America the Beautiful: Garrison Keillor returns to Amp stage

Garrison Keillor performs Aug. 2, 2013, in the Amphitheater. (Roger Coda | File Photo)

Garrison Keillor performs Aug. 2, 2013, in the Amphitheater. (Roger Coda | File Photo)

National Public Radio fans are used to hearing “A Prairie Home Companion” over the airwaves, but for nearly as long as he has been on the air, Garrison Keillor has been taking the show on the road to escape the studio.

“The ‘America The Beautiful Tour’ is a scheme I worked up to ride on a bus and do nightly shows with a great band and sing and mess around with comedy, and also see our great country,” Keillor said. “We started out traveling in a van and carrying a tent and staying in campgrounds and cooking over a fire, and now we travel in two buses with a tech crew and stay in budget hotels and eat in low-priced restaurants. It’s a good life — the road life — and don’t let anybody tell you different.”

He and the rest of those buses’ occupants will arrive on the Amphitheater stage at 8:15 p.m. tonight.

Keillor has hosted the show on the radio and on the road since it began in 1974. During the 2015-2016 season, the program will gradually pass to Chris Thile of Punch Brothers, who performed in the Amp on July 10. Keillor said he wasn’t sure whether Thile will continue to take “A Prairie Home Companion” on the road.

“Chris Thile has been on the road with various bands since he was a kid, and he’s a little road-weary,” Keillor said. “He’s taking over the show next year, thinking he’ll settle down, but the road is irresistible, and surely, he will be back out in a year or two.”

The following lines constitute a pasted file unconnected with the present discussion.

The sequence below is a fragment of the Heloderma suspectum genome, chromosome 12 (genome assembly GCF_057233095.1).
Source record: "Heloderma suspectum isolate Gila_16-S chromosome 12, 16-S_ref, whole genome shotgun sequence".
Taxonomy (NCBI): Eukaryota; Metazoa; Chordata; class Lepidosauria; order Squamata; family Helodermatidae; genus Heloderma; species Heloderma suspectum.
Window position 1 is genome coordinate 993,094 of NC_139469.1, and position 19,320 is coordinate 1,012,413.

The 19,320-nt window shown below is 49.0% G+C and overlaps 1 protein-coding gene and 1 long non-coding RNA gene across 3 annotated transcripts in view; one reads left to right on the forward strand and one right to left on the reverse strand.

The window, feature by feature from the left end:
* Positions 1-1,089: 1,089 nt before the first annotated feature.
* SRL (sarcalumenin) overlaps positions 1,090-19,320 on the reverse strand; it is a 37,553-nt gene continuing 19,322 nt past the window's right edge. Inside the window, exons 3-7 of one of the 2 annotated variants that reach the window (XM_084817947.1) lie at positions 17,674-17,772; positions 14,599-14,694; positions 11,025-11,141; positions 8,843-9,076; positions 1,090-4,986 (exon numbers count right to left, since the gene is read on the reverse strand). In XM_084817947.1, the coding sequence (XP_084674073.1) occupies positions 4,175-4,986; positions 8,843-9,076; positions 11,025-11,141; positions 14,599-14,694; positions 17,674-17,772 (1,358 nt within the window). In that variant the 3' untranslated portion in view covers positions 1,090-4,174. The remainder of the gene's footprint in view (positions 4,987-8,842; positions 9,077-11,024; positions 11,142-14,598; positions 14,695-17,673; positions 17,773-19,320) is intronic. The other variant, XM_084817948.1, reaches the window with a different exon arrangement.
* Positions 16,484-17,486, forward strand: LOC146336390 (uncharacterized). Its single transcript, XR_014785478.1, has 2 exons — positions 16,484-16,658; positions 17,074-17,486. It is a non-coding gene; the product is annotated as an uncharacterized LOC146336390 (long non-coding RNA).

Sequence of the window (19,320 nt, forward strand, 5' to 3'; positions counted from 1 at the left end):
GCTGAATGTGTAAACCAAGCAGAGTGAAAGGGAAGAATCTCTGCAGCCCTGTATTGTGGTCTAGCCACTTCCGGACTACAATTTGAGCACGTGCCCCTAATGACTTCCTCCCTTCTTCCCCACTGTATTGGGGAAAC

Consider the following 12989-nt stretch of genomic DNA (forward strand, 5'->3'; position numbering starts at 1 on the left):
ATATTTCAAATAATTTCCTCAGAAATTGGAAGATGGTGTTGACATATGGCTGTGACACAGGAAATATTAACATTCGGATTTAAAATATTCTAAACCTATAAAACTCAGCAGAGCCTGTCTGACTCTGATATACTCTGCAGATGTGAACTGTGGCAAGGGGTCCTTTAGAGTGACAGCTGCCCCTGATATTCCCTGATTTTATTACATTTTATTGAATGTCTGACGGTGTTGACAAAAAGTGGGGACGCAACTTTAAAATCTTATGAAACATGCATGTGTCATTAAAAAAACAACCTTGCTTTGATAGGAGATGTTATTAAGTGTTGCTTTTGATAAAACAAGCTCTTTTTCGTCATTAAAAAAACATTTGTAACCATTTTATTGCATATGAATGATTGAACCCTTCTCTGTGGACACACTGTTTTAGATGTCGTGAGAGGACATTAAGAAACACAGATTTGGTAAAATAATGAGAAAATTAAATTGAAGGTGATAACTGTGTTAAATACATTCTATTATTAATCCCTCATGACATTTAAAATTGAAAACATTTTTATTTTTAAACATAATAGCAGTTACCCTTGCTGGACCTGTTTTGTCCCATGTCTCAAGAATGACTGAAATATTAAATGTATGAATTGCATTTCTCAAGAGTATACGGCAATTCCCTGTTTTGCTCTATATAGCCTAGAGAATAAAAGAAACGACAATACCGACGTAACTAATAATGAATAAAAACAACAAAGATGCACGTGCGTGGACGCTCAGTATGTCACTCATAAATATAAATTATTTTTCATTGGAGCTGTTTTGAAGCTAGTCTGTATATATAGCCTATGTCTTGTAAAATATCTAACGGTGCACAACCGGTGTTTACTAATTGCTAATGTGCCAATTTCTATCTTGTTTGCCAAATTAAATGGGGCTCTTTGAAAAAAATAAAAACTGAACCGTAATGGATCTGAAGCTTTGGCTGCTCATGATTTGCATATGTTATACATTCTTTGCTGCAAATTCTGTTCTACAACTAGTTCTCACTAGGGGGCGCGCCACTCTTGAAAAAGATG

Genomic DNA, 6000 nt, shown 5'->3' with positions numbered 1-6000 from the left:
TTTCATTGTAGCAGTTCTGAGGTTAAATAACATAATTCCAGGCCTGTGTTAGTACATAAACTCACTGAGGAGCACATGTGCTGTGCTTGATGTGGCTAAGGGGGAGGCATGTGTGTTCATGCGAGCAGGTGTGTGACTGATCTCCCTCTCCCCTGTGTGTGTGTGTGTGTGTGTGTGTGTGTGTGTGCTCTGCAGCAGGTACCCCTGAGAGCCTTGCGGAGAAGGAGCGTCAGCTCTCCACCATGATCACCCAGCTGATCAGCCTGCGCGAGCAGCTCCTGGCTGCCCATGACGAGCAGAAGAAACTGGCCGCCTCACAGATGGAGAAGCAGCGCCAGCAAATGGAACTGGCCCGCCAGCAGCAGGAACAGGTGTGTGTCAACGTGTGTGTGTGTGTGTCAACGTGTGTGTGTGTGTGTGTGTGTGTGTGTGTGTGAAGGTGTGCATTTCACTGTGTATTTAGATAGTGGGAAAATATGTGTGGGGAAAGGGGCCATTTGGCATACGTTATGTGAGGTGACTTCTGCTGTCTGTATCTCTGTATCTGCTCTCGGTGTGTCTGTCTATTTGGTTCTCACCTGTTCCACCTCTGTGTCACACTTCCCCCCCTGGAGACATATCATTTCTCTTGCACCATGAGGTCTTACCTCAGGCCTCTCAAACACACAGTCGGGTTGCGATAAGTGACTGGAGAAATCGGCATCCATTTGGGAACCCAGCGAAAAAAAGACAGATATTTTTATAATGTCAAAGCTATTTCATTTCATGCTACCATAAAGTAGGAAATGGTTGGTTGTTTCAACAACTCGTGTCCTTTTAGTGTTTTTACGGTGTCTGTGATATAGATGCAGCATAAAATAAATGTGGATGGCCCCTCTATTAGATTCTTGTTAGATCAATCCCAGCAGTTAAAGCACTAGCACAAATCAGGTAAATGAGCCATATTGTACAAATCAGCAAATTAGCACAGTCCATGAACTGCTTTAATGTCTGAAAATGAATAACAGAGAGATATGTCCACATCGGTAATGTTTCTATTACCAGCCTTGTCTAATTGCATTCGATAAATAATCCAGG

The show is currently broadcast over nearly 700 public radio stations in seven countries, reaching 4 million listeners every week. In addition to his work on the show, Keillor is the author of more than 20 books and poetry anthologies. He has been elected to the American Academy of Arts and Letters, inducted into the National Radio Hall of Fame, and been awarded a Grammy and a Peabody Award.

“A Prairie Home Companion” last visited Chautauqua in 2013. Keillor described his previous experiences at Chautauqua as “very distinguished.”

“I once sang a duet with the poet Rita Dove [at Chautauqua], and I told a story about 24 Lutheran ministers capsizing on a pontoon boat,” he said. “Good times.”

Tonight’s audience can expect Keillor to do a duet with Sarah Jarosz, an appearance from “A Prairie Home Companion’s” sound effects specialist Fred Newman imitating “singing dolphins, fire alarms, and small children falling into lemon Jell-O,” “a terrific band,” and a tale from Lake Wobegon, Keillor said.

Meanwhile, Keillor said he is enjoying aspects of the tour that go both seen and unseen by his audiences.

“[The most interesting part of the tour is] riding up front with the driver, looking through the enormous windshield, which is like a big movie screen, watching the woods and farms go by, watching for suicidal deer,” he said. “The rewarding part, of course, is doing the show. The songs, the sketches, the long murder ballad, the memoir of the little town with the Main Street and the water tower. That’s what it’s all about.”